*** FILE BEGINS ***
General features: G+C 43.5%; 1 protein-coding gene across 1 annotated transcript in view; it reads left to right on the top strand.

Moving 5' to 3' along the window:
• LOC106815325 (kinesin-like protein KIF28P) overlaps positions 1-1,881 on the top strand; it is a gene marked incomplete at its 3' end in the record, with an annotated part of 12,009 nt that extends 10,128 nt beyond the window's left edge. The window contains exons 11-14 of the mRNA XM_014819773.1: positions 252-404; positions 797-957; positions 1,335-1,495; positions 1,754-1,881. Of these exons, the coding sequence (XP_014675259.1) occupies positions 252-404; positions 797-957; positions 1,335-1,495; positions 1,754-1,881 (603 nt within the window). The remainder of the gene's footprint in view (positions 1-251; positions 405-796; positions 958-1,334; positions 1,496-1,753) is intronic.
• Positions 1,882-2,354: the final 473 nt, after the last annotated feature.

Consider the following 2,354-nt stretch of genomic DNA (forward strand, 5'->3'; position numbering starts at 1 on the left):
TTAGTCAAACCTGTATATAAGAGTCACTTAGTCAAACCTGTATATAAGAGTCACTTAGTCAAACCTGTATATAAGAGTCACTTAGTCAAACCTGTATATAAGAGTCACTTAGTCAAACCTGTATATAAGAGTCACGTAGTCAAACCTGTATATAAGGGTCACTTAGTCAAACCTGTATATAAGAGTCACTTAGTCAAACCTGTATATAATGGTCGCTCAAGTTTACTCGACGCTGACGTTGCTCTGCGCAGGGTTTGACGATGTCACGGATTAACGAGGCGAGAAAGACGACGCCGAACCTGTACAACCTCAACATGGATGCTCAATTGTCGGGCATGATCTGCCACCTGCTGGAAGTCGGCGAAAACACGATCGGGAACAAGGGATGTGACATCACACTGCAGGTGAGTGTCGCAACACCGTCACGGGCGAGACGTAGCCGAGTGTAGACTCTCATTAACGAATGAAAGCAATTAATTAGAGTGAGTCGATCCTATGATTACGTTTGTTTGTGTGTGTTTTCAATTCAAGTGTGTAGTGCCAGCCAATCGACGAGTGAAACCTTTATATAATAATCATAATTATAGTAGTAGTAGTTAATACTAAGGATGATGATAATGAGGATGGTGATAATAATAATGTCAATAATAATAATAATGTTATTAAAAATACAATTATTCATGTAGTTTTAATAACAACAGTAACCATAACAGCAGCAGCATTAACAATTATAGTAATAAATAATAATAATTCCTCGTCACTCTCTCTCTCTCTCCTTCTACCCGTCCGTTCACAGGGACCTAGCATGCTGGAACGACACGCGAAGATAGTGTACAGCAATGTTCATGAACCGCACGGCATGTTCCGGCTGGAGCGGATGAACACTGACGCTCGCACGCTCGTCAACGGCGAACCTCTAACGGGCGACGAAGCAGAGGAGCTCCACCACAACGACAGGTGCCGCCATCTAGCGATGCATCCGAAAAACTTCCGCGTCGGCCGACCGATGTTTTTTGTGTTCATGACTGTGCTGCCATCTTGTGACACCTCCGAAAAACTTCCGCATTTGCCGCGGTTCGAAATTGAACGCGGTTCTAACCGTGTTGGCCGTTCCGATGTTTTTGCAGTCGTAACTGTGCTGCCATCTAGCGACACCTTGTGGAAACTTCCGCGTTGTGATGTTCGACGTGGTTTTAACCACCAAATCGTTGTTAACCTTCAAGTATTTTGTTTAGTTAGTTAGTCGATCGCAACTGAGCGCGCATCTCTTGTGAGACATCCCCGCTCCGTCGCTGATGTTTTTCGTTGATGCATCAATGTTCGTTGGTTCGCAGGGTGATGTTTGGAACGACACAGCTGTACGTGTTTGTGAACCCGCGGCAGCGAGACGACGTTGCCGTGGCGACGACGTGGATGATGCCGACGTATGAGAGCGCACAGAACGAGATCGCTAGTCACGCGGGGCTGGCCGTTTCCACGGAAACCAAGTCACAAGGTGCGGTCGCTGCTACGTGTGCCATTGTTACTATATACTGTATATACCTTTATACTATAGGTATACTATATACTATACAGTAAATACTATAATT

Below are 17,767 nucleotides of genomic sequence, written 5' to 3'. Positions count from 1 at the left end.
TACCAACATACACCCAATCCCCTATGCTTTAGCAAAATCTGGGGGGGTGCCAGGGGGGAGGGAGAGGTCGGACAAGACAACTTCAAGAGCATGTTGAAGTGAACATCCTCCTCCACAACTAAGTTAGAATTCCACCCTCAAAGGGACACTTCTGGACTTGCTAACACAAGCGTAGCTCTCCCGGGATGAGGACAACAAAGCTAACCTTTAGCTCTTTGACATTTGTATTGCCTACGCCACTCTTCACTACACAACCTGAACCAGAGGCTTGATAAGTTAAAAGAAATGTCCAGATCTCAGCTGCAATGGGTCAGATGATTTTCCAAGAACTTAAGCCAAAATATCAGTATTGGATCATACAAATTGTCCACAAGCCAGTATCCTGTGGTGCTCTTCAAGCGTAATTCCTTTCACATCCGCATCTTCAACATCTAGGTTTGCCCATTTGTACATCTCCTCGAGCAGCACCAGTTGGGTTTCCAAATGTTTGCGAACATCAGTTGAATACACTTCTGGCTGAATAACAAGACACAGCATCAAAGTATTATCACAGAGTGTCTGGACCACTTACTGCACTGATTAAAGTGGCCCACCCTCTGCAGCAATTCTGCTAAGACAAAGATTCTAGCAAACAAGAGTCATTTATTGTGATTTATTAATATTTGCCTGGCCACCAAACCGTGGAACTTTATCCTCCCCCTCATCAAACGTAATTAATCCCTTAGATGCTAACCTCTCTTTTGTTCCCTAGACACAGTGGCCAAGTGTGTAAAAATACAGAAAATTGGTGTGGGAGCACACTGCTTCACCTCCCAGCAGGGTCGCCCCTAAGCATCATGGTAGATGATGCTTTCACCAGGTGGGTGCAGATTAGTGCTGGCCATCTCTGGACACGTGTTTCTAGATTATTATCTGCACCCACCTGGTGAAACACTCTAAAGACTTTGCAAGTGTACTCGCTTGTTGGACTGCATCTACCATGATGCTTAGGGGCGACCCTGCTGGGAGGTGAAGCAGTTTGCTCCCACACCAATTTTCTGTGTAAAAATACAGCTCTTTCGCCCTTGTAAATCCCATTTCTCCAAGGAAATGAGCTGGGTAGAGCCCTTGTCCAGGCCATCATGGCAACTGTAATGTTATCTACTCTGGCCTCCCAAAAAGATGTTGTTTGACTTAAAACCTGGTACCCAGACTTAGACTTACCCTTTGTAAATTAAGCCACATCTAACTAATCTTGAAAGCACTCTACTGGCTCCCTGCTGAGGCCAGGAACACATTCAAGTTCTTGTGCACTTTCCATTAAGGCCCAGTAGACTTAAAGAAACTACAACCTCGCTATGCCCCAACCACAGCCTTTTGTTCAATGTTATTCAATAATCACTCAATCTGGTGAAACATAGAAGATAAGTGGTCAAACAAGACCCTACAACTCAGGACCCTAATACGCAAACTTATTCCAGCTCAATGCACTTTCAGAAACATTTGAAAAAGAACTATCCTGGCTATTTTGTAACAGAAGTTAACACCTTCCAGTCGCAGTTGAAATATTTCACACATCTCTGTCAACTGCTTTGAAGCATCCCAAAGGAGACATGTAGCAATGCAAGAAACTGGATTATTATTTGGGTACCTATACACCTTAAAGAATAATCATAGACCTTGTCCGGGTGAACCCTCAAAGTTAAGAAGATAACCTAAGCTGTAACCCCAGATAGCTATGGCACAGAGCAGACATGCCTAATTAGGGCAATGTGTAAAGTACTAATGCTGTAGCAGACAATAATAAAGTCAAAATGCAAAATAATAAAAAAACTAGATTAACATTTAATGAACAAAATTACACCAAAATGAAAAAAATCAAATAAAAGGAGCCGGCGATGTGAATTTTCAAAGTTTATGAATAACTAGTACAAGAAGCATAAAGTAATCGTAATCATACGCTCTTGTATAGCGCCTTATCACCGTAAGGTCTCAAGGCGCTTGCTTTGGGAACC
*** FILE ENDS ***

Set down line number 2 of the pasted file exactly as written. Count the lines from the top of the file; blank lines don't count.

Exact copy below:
Moving 5' to 3' along the window: